Regardless, the “personal computer” suddenly started to look cumbersome, bloated, wrongheaded, and inconvenient
Which brings us back to Intel and McAfee. Although McAfee made its name in the combined desktop security and antivirus space, it has since diversified its portfolio. Like other players, McAfee broadly focused on “endpoint security,” a category that involves non-traditional -- or non-PC -- devices, including smartphones, embedded or thin-display devices, and virtually any connectible asset of any kind. Earlier this year, for example, McAfee acquired mobile security specialists Ten Cube and Trust Digital, broadening its endpoint security portfolio.
For this and other reasons, industry watchers saw Intel’s acquisition of McAfee as less of a double-down on an established market and more of an attempt to position itself in an emerging market.
Of course, $8 billion isn’t chump change, even for so large a company as Intel. The desktop computing times are a-changing. Smartphones are increasingly ubiquitous -- by 2012, IDC reported in December, combined sales of smartphones and tablet computers will surpass those of the PC.
Meanwhile, HP, IBM, Cisco Systems Inc., EMC Corp., VMware Inc., and other players stepped up their efforts on the virtual desktop front. In November, for example, Cisco -- which entered the computing hardware segment two years ago, with its Unified Computing System (UCS) pitch -- partnered with EMC and VMware to deliver a turnkey desktop virtualization offering.
X64: Meet the New Boss
Also underscored in 2010 were the contrasting fates of the x64-based server -- long the upstart David to the RISC-based server’s Goliath -- and Unix.
In March, Intel Corp. released Nehalem EX, the latest revision of its Xeon silicon. With Nehalem, Intel was explicitly dreaming big: for the first time, mostly-off-the-shelf x86 systems would -- in some cases without the use of clustering -- scale to support to RISC-Unix-like configurations.
For example, at least two OEMs -- Bull Information Systems and IBM Corp. -- introduced Nehalem EX-based systems with 1 TB or more of main memory. Big Blue, in fact, took the memory configuration crown: it introduced a server -- the x3850 X5 (or “MAX5”) -- that could support a whopping 3 TB of memory.
X86 -- or x64, as it now stands -- took server market bragging rights from Unix a long time ago, but something else happened in 2010 -- or, more properly, in 2009. In the fourth quarter of 2009, for the first time ever, sales of x86 servers accounted for more than half of all server revenues.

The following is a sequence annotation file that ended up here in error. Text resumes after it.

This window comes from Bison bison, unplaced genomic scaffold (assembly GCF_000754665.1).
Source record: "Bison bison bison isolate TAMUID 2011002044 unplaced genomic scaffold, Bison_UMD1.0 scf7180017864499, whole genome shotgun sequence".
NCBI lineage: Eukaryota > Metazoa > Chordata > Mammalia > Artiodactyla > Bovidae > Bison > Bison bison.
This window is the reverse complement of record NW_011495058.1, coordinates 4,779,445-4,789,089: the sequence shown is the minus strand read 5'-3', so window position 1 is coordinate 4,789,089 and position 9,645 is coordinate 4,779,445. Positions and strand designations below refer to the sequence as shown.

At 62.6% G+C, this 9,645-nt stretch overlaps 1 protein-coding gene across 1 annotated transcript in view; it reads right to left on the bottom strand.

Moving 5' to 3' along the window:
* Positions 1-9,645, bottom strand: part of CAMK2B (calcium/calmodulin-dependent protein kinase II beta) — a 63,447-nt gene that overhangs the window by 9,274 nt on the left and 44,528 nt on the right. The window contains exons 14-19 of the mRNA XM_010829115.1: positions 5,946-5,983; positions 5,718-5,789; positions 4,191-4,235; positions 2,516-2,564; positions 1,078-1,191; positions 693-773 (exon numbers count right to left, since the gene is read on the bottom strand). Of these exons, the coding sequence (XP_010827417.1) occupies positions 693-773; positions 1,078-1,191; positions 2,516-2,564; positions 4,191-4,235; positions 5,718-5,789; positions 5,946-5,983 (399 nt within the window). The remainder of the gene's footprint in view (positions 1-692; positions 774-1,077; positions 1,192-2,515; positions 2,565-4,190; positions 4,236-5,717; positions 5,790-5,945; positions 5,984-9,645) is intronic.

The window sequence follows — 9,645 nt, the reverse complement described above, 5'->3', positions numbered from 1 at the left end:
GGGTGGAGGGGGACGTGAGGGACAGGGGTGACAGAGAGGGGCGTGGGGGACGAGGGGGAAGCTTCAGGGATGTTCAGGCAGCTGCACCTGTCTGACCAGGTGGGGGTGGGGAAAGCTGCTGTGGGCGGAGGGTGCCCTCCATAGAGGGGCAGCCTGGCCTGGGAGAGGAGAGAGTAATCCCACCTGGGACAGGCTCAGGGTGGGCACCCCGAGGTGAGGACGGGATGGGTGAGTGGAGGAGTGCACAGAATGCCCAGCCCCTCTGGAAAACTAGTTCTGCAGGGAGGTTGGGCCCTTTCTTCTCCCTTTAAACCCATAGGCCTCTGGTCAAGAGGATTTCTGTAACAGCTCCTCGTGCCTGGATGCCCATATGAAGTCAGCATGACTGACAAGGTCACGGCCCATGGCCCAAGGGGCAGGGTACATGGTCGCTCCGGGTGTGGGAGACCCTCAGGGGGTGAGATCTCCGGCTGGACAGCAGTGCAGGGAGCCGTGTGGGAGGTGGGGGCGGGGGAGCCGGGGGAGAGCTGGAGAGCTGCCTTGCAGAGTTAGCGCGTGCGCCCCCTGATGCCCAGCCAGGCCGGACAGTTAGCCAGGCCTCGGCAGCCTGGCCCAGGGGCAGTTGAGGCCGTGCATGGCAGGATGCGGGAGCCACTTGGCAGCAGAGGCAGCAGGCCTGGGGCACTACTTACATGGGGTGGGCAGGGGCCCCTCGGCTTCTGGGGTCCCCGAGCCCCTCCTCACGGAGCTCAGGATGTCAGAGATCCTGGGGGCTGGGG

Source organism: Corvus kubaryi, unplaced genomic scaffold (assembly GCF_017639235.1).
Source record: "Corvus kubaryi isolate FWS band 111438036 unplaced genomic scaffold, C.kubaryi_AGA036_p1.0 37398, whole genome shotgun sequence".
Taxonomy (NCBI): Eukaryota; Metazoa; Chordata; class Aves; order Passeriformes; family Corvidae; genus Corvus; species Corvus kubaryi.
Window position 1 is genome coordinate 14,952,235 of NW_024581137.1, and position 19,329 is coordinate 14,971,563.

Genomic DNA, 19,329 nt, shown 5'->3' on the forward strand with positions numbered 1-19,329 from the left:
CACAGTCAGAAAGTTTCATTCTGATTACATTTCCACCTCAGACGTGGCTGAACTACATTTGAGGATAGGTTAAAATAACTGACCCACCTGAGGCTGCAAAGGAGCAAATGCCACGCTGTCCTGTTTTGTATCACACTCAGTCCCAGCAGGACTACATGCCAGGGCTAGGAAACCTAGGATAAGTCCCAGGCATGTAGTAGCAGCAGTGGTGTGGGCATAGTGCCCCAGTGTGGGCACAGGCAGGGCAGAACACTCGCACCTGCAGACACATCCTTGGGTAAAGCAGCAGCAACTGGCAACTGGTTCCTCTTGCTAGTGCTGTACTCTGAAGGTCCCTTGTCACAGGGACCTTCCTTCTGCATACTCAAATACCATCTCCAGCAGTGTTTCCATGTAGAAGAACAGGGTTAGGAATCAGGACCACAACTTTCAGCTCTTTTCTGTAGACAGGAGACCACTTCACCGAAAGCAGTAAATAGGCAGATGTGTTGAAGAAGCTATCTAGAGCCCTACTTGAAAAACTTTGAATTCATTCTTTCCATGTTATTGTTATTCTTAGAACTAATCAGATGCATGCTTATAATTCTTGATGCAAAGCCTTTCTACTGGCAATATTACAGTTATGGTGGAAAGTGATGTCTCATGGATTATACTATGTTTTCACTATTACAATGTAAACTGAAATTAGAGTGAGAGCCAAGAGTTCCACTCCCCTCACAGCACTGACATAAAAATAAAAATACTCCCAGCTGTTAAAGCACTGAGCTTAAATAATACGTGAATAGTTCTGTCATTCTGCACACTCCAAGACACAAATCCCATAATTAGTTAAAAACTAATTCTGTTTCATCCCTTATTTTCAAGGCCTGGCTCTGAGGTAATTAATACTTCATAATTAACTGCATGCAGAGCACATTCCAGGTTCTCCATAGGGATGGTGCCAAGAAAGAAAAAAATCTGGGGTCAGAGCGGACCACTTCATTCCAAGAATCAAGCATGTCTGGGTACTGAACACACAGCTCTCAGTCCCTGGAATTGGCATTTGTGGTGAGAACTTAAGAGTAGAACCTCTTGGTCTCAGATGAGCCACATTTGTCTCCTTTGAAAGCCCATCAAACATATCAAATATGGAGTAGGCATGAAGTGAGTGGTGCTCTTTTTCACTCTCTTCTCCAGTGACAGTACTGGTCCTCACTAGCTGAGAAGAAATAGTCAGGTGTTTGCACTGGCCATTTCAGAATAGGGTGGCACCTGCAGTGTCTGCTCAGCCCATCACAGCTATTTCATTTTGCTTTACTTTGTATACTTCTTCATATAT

This shift -- a sea change -- took place in 2009 but wasn’t recorded until 2010, when market watchers Gartner Inc. and IDC published their Q4 reports.
Meanwhile, the fortunes of RISC-Unix continued to decline: it was down in Q1, sunk further in Q2, and was just-as-down in Q3.
How down? Roughly speaking, from quarter to quarter, unit shipments were off by double-digits and revenues by close to double-digits at least.
Unix -- or the non-Intel-based market, which consists (by and large) of Unix systems powered by RISC or Itanium processors (as well as of Big Iron platforms powered by specialty mainframe CMOSes) -- suffered an historic decline this year, too. For the first time in the 14 years that market watcher IDC has been tracking server market buying patterns, non-Intel-based platforms failed to generate more than $1 billion in revenues in the roughly contiguous EMEA (Europe, the Middle East, and Africa) region.
Although the non-Intel server segment includes mainframes, Unix deserves a big share of the blame for this drop-off. After all, we’ve already noted that Big Iron sales recovered in Q3 thanks to the availability of Big Blue’s new zEnterprise 196 mainframe systems.
It’s part of a depressing trend. Not counting the first quarter of 2009 -- during which Unix servers turned in an anomalously strong showing -- Unix has ceded share in every new quarterly tally. In Gartner’s Q3 tally last year, Unix generated close to $2.5 billion in revenues; this year, it accounted for $2.35 billion.
By contrast, Intel-based servers recorded more than $8 billion in Q3 sales.
Slowly, incrementally -- perhaps inevitably -- Unix is bleeding share. Will it fail to generate $2 billion in sales by this time next year?
If -- as we reported in last year’s recap -- the rubber met the road on the virtualization front, 2010 was the year in which virtualization consolidated its gains.
It might likewise have been the year in which cloud computing -- long hyped as the bee’s knees in transformative computing paradigms -- began to fulfill, in fits and starts, its promise. Microsoft, for example, shipped its Windows Azure cloud computing platform in February 2010. As history demonstrates, whenever Microsoft decides to throw its hat into the ring, a technology space has usually arrived. Nor does Windows Azure seem like a milquetoast offering, either: in a March address to students and faculty at the University of Washington, CEO Steve Ballmer pledged that “for the cloud, we’re all in.”
In 2010 we saw big hardware OEMs -- EMC Corp., IBM Corp., and Oracle Corp. chief among them -- get data analytics religion. EMC bought analytic database specialist Greenplum Software Inc.; IBM acquired analytic database pioneer Netezza Inc.; Oracle continued to enhance its Exadata analytic database platform. Meanwhile, Microsoft delivered its long-awaited analytic database offering -- SQL Server 2008 R2 Parallel Data Warehouse -- and promoted it in tandem with hardware partner HP.
The common strategy, according to industry watchers? A belief that “Big Data” analytics could drive beaucoup server, storage, and infrastructure sales.
Check back with us next December to find out if these and other bets panned out.